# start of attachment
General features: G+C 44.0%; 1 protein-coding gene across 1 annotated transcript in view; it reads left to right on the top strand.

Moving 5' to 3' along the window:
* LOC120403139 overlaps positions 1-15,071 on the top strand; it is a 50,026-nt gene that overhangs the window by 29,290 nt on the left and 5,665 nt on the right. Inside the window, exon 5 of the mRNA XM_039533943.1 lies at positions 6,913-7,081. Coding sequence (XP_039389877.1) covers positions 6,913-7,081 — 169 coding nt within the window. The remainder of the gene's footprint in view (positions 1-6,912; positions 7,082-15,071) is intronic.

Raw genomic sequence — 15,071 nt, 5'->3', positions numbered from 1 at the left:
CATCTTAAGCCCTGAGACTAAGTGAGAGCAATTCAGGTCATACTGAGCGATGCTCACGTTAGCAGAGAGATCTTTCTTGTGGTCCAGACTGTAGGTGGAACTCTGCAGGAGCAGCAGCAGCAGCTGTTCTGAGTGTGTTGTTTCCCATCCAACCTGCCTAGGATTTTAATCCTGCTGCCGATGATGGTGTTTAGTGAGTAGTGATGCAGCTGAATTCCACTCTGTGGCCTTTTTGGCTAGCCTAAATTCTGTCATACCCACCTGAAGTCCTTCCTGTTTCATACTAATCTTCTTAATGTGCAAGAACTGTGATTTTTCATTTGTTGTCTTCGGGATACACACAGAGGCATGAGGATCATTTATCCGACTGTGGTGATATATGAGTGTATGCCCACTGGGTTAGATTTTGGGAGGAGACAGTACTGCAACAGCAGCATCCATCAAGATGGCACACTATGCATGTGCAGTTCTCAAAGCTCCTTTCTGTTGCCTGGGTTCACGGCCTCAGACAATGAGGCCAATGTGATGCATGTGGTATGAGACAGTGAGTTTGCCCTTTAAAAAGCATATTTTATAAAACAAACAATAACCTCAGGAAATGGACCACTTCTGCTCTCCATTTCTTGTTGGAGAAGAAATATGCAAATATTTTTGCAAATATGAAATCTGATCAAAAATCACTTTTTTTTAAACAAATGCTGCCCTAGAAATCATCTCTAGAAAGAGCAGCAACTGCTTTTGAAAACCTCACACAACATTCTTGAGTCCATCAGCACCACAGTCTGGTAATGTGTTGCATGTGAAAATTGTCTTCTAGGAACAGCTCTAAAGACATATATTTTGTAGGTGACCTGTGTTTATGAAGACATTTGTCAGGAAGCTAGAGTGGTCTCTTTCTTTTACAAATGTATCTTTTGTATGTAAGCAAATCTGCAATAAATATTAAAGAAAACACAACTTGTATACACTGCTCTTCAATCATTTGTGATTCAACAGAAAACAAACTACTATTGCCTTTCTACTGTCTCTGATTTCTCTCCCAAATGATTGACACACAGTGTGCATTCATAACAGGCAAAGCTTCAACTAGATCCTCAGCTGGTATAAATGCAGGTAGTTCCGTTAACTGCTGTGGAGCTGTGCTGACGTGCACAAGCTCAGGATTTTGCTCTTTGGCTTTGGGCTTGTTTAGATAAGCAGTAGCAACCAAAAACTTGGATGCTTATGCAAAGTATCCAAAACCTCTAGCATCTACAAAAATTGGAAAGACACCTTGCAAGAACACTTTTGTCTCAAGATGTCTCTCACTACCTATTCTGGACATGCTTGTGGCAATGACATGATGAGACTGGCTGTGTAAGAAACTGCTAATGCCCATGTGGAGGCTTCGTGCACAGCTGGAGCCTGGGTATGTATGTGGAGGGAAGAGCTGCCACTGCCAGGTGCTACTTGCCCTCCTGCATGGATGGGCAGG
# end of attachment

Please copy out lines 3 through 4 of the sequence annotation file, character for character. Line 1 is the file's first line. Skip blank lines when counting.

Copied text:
* LOC120403139 overlaps positions 1-15,071 on the top strand; it is a 50,026-nt gene that overhangs the window by 29,290 nt on the left and 5,665 nt on the right. Inside the window, exon 5 of the mRNA XM_039533943.1 lies at positions 6,913-7,081. Coding sequence (XP_039389877.1) covers positions 6,913-7,081 — 169 coding nt within the window. The remainder of the gene's footprint in view (positions 1-6,912; positions 7,082-15,071) is intronic.

Raw genomic sequence — 15,071 nt, 5'->3', positions numbered from 1 at the left: